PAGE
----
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Micheled Oct 15th, 2010 09:27 AM

Train in Italy
My husband and I have finalized our itinerary for Italy. We arrive Oct 22nd for 4 nights in Rome, then we will go to Florence for 5 days, back to Rome for 3. We have to stick to this itinerary as we have some commitments. My question is what is the best way to get from Rome to Florence- Im confused by the different trains. We also plan to do some trips from Florence based on weather and what we are feeling at the moment. Will concider Siena, Assisi, Venice, Cinque Terre, & San Gimiggnano. Would it make sense to rent a car, use trains or take buses for day trips?

Mimar Oct 15th, 2010 09:39 AM

Florence makes a poor base for driving daytrips. Parking is expensive, and the locals-only driving zones (ZTLs) surround and include the old town. Use the bus to go to Siena and San Gimignano, the train for Venice and the Cinque Terre.

Assisi is probably too far for a day trip. It's 3 hours by train and then you need to get yourself from the train station up to the old town, some distance. If you drove, it will still take 2 hours each way.

Likewise the CT is pretty far. Minimally 3 hours by train.

enzian Oct 15th, 2010 09:40 AM

No need to feel confused. Look at the Trenitalia webiste (, not Raileurope. You'll see there are fast ES trains ("FRECCIARGENTO" or "FRECCIAROSSA") trains departing every 30 minutes. These a more expensive than the slower IC and Regional trains, but are well worth it if you value your time. The journey is 1:35 minutes instead of 3 hours or more, and the trains are very comfortable. Second class is fine.

I will let someone else advise you on daytrips from Florence.

Micheled Oct 15th, 2010 09:42 AM

Thanks Mimar, What train from Rome? We will have large suitcases and traveling around 5pm.

ttrent Oct 15th, 2010 10:02 AM

Mimar is right, you don't want to have a car in Florence. Look at as Enzian suggests. It's an easy site to use. Just click "English" at the top. The main challenge will be getting to/from the train station with large suitcases. May have to rely on taxis for that.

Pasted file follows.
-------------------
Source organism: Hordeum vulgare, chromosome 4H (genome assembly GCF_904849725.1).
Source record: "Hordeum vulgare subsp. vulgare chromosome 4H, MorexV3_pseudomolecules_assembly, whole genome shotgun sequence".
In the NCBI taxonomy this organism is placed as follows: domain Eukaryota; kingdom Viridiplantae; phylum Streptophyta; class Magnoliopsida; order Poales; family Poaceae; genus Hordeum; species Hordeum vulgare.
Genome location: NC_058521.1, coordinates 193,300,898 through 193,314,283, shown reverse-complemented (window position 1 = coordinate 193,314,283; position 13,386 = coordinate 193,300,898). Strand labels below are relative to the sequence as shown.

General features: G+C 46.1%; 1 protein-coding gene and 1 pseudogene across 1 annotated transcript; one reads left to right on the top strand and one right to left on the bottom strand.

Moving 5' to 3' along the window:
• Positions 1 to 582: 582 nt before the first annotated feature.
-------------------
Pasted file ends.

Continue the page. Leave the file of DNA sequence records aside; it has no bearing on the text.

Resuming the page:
Micheled Oct 15th, 2010 10:09 AM

Thanks everyone- Can we wait and buy the tickets at the station in Rome?

enzian Oct 15th, 2010 01:10 PM

Yes. With so many trains, they do not generally fill up, unless it is a holiday or something unusual. for the ES trains, seat reservations are required and included in the price of the ticket. You need to buy them at least an hour in advance to have a seat assigned. I like to buy them the previous day to avoid a last-minute rush if the ticket lines are long. You can buy them at any station, so I like to pick a small one rather than the main station which may be busy. On the other hand, the large stations have lots of ticket machines. They are easy to use, and have options in English.

bayguy Oct 15th, 2010 01:28 PM

You don't necessarily have to buy the tickets an hour in advance to get a reserved seat. We bought our tickets from FL to Rome last month about 15 minutes before the train left and were automatically assigned seats.

ellenem Oct 15th, 2010 01:31 PM

"You need to buy them at least an hour in advance to have a seat assigned."
This is old information from when the reserved seats were marked with a paper label and the conductors needed time to add the labels. Reserved seats are no longer marked, since ALL seats on this type of train are reserved.

enzian Oct 16th, 2010 06:59 AM

Thank you for the corrections. The one time we bought our tickets close to departure (for an IC train this past June) we did not get reserved seats. The ticket indicated we paid for first class but did not have reserved seats. Fortunately the car was not full and we just sat where we wanted. I assumed this was because of the one hour thing but it sounds like that no longer applies.

ellenem Oct 16th, 2010 07:04 AM